State of the Union addresses gay marriage, Islam
WASHINGTON (BP) -- In his final State of the Union address, President Obama praised nationwide legalization of same-sex marriage, warned against overemphasizing the threat posed by the terrorist group ISIS and touted American exceptionalism.
On three occasions during the Jan. 12 speech, Obama referenced homosexuality.
First, the president said employing America's "unique strengths as a nation" was "how we secured the freedom in every state to marry the person we love" -- a reference to last year's Supreme Court decision legalizing same-sex marriage. Following a second, passing reference to homosexuality, Obama praised a hypothetical "son who finds the courage to come out as who he is and the father whose love for that son overrides everything he's been taught" as examples of what Martin Luther King Jr. called "unarmed truth and unconditional love."
Regarding ISIS, Obama said the Islamic terrorist group "can do a lot of damage" but does not "threaten our national existence." The way to defeat ISIS is through "a patient and disciplined strategy that uses every element of our national power," not through "calls to carpet bomb civilians" -- an apparent reference to GOP presidential candidate Ted Cruz's statement that America should "carpet bomb" ISIS.
Cruz clarified in a Dec. 9 interview with NPR that be believes "no responsible military action targets civilians" though war may involve "inadvertent collateral casualties."
Obama told Congress, "As we focus on destroying ISIL [another name for ISIS], over-the-top claims that this is World War III just play into their hands. Masses of fighters on the back of pickup trucks, twisted souls plotting in apartments or garages -- they pose an enormous danger to civilians. They have to be stopped. But they do not threaten our national existence. That is the story ISIL wants to tell. That's the kind of propaganda they use to recruit."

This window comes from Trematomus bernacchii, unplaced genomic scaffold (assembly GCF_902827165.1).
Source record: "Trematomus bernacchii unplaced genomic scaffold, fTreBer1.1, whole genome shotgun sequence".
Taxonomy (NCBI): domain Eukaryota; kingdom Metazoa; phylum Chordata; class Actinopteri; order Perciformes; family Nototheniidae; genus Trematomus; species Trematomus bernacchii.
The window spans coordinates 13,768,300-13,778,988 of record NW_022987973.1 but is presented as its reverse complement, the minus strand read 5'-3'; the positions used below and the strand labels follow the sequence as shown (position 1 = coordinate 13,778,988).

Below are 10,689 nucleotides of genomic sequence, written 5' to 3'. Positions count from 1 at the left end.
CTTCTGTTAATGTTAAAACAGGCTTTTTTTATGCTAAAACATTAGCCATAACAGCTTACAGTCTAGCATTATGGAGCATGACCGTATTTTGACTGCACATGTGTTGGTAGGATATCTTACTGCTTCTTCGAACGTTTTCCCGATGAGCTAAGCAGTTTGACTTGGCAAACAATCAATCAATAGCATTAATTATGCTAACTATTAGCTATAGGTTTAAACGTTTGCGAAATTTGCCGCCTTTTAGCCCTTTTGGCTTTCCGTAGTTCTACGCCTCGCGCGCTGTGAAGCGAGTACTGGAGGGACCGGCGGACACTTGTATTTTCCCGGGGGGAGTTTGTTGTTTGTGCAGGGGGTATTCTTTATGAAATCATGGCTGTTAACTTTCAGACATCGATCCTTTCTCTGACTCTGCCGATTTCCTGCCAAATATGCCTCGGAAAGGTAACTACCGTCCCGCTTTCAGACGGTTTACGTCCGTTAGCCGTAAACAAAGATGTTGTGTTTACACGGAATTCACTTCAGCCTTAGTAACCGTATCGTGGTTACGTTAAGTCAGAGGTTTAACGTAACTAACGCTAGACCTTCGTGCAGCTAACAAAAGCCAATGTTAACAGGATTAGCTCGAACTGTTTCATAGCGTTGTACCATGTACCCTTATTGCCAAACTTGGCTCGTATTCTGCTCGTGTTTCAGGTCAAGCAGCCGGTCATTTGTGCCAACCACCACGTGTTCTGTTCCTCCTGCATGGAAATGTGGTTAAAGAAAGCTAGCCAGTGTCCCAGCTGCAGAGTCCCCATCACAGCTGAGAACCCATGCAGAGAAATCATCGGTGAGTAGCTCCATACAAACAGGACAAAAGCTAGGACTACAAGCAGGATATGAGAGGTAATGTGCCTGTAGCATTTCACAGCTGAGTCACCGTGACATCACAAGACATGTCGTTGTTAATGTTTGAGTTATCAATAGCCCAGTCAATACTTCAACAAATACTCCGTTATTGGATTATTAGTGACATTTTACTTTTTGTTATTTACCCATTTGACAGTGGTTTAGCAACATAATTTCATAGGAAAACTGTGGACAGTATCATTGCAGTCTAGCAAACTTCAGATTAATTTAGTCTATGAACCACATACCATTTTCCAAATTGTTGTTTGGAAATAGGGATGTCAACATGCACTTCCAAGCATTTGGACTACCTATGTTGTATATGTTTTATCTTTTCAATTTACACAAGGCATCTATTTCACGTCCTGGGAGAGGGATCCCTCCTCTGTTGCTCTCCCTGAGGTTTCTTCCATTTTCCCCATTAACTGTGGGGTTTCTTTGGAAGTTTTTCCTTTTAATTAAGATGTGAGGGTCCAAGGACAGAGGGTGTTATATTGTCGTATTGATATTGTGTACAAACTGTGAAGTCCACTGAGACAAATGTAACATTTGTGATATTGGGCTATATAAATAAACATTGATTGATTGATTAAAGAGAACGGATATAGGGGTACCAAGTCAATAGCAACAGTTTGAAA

The president added, "We sure don't need to push away vital allies in this fight by echoing the lie that ISIL is somehow representative of one of the world's largest religions."
Later, Obama referenced Islam by name.
"When politicians insult Muslims," he said, "whether abroad or fellow citizens, when a mosque is vandalized, or a kid is called names, that doesn't make us safer. ... It diminishes us in the eyes of the world." The world respects America "for our diversity and our openness and the way we respect every faith."
Obama took issue with "all the rhetoric you hear about our enemies getting stronger and America getting weaker," another presumed reference to GOP presidential candidates. "America," the president said, "is the most powerful nation on earth, period."
He continued, "No nation attacks us directly or our allies, because they know that's the path to ruin. Surveys show our standing around the world is higher than when I was elected to this office. And when it comes to every important international issue, people of the world do not look to Beijing or Moscow to lead. They call us."
Additionally, the U.S. "has the strongest, most durable economy in the world," he said.
Among Obama's other emphases:
-- Climate change is both an environmental concern and an economic opportunity, he said, noting the growth of wind and solar energy technologies.
"Even if the planet wasn't at stake," Obama said, "... why would we want to pass up the chance for American businesses to produce and sell the energy of the future?"
-- The Iran nuclear deal represents "principled diplomacy," he said. Iran "has rolled back its nuclear program, shipped out its uranium, and the world has avoided another war."
Obama did not mention 10 U.S. Navy sailors who were captured by the Iranian Revolutionary Guard Jan. 12 after their boats drifted into Iranian waters in the Persian Gulf, CNN reported. The sailors were released Jan. 13.
-- Obama expressed hope he and Congress can work together in 2016 on criminal justice reform, drug abuse treatment programs and anti-poverty initiatives.
The president concluded his speech, "I believe in change because I believe in you, the American people. And that's why I stand here confident as I have ever been that the state of our union is strong."